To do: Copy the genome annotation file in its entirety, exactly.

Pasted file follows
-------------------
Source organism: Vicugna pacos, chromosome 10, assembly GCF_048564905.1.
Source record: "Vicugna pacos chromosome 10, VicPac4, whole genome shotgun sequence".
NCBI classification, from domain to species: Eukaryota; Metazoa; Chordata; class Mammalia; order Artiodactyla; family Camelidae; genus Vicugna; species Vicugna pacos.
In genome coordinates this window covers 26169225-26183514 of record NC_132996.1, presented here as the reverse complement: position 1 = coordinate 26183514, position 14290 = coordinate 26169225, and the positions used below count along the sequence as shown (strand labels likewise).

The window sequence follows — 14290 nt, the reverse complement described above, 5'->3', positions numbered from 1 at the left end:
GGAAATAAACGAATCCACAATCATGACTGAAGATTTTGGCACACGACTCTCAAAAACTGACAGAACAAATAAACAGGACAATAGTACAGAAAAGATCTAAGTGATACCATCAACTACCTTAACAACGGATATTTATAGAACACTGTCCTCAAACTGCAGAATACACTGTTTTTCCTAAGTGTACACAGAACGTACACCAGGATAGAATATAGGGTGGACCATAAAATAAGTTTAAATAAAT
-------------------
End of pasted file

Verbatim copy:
Source organism: Vicugna pacos, chromosome 10, assembly GCF_048564905.1.
Source record: "Vicugna pacos chromosome 10, VicPac4, whole genome shotgun sequence".
NCBI classification, from domain to species: Eukaryota; Metazoa; Chordata; class Mammalia; order Artiodactyla; family Camelidae; genus Vicugna; species Vicugna pacos.
In genome coordinates this window covers 26169225-26183514 of record NC_132996.1, presented here as the reverse complement: position 1 = coordinate 26183514, position 14290 = coordinate 26169225, and the positions used below count along the sequence as shown (strand labels likewise).

The window sequence follows — 14290 nt, the reverse complement described above, 5'->3', positions numbered from 1 at the left end:
GGAAATAAACGAATCCACAATCATGACTGAAGATTTTGGCACACGACTCTCAAAAACTGACAGAACAAATAAACAGGACAATAGTACAGAAAAGATCTAAGTGATACCATCAACTACCTTAACAACGGATATTTATAGAACACTGTCCTCAAACTGCAGAATACACTGTTTTTCCTAAGTGTACACAGAACGTACACCAGGATAGAATATAGGGTGGACCATAAAATAAGTTTAAATAAAT